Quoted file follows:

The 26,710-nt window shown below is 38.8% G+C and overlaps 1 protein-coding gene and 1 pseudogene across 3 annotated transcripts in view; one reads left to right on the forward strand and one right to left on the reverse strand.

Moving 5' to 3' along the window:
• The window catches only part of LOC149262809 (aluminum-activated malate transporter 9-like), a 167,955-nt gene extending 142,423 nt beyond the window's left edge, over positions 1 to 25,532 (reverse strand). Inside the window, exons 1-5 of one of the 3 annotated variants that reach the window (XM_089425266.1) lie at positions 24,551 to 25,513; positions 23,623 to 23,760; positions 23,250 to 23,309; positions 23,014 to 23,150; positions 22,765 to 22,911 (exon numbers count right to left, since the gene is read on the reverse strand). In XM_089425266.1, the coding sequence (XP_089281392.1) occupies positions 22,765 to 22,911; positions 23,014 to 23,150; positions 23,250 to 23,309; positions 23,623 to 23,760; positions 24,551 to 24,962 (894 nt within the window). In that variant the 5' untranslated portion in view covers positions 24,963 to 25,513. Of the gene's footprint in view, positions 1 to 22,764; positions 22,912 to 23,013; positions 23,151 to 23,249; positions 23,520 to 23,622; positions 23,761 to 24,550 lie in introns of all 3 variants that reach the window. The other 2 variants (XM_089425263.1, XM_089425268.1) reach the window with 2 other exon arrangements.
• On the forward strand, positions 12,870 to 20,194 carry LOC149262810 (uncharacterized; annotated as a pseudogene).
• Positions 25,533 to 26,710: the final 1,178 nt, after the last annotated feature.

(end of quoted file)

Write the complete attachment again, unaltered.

The 26,710-nt window shown below is 38.8% G+C and overlaps 1 protein-coding gene and 1 pseudogene across 3 annotated transcripts in view; one reads left to right on the forward strand and one right to left on the reverse strand.

Moving 5' to 3' along the window:
• The window catches only part of LOC149262809 (aluminum-activated malate transporter 9-like), a 167,955-nt gene extending 142,423 nt beyond the window's left edge, over positions 1 to 25,532 (reverse strand). Inside the window, exons 1-5 of one of the 3 annotated variants that reach the window (XM_089425266.1) lie at positions 24,551 to 25,513; positions 23,623 to 23,760; positions 23,250 to 23,309; positions 23,014 to 23,150; positions 22,765 to 22,911 (exon numbers count right to left, since the gene is read on the reverse strand). In XM_089425266.1, the coding sequence (XP_089281392.1) occupies positions 22,765 to 22,911; positions 23,014 to 23,150; positions 23,250 to 23,309; positions 23,623 to 23,760; positions 24,551 to 24,962 (894 nt within the window). In that variant the 5' untranslated portion in view covers positions 24,963 to 25,513. Of the gene's footprint in view, positions 1 to 22,764; positions 22,912 to 23,013; positions 23,151 to 23,249; positions 23,520 to 23,622; positions 23,761 to 24,550 lie in introns of all 3 variants that reach the window. The other 2 variants (XM_089425263.1, XM_089425268.1) reach the window with 2 other exon arrangements.
• On the forward strand, positions 12,870 to 20,194 carry LOC149262810 (uncharacterized; annotated as a pseudogene).
• Positions 25,533 to 26,710: the final 1,178 nt, after the last annotated feature.